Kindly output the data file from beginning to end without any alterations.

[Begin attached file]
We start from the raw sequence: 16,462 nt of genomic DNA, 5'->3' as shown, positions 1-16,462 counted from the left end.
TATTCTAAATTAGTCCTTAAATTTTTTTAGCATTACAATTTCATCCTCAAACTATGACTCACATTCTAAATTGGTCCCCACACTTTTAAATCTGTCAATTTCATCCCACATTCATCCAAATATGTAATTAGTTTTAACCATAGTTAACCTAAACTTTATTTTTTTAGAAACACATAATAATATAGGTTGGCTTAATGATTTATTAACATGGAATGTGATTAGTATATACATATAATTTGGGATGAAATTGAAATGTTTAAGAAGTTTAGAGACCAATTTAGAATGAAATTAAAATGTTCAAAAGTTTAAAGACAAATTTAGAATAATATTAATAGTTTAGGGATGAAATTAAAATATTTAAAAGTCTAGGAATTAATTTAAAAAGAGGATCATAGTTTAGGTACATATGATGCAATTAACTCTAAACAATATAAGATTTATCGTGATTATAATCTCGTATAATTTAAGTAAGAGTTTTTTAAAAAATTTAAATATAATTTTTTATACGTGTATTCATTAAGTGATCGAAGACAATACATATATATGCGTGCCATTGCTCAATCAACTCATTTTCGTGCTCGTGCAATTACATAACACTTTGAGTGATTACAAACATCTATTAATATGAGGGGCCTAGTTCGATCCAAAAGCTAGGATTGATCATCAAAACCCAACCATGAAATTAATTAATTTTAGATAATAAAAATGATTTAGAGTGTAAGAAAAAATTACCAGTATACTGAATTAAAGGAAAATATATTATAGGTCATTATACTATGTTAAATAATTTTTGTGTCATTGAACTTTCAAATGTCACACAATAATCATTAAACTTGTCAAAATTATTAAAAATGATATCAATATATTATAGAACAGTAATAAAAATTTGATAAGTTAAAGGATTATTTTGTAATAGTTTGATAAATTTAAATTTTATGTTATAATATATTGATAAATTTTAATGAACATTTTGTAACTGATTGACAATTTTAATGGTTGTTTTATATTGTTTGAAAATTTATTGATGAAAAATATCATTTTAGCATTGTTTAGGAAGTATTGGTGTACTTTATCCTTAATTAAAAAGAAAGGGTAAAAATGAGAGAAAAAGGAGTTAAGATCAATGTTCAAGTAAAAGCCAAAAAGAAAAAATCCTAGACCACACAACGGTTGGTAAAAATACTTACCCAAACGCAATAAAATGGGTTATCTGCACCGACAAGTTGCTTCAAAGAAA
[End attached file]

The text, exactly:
We start from the raw sequence: 16,462 nt of genomic DNA, 5'->3' as shown, positions 1-16,462 counted from the left end.
TATTCTAAATTAGTCCTTAAATTTTTTTAGCATTACAATTTCATCCTCAAACTATGACTCACATTCTAAATTGGTCCCCACACTTTTAAATCTGTCAATTTCATCCCACATTCATCCAAATATGTAATTAGTTTTAACCATAGTTAACCTAAACTTTATTTTTTTAGAAACACATAATAATATAGGTTGGCTTAATGATTTATTAACATGGAATGTGATTAGTATATACATATAATTTGGGATGAAATTGAAATGTTTAAGAAGTTTAGAGACCAATTTAGAATGAAATTAAAATGTTCAAAAGTTTAAAGACAAATTTAGAATAATATTAATAGTTTAGGGATGAAATTAAAATATTTAAAAGTCTAGGAATTAATTTAAAAAGAGGATCATAGTTTAGGTACATATGATGCAATTAACTCTAAACAATATAAGATTTATCGTGATTATAATCTCGTATAATTTAAGTAAGAGTTTTTTAAAAAATTTAAATATAATTTTTTATACGTGTATTCATTAAGTGATCGAAGACAATACATATATATGCGTGCCATTGCTCAATCAACTCATTTTCGTGCTCGTGCAATTACATAACACTTTGAGTGATTACAAACATCTATTAATATGAGGGGCCTAGTTCGATCCAAAAGCTAGGATTGATCATCAAAACCCAACCATGAAATTAATTAATTTTAGATAATAAAAATGATTTAGAGTGTAAGAAAAAATTACCAGTATACTGAATTAAAGGAAAATATATTATAGGTCATTATACTATGTTAAATAATTTTTGTGTCATTGAACTTTCAAATGTCACACAATAATCATTAAACTTGTCAAAATTATTAAAAATGATATCAATATATTATAGAACAGTAATAAAAATTTGATAAGTTAAAGGATTATTTTGTAATAGTTTGATAAATTTAAATTTTATGTTATAATATATTGATAAATTTTAATGAACATTTTGTAACTGATTGACAATTTTAATGGTTGTTTTATATTGTTTGAAAATTTATTGATGAAAAATATCATTTTAGCATTGTTTAGGAAGTATTGGTGTACTTTATCCTTAATTAAAAAGAAAGGGTAAAAATGAGAGAAAAAGGAGTTAAGATCAATGTTCAAGTAAAAGCCAAAAAGAAAAAATCCTAGACCACACAACGGTTGGTAAAAATACTTACCCAAACGCAATAAAATGGGTTATCTGCACCGACAAGTTGCTTCAAAGAAA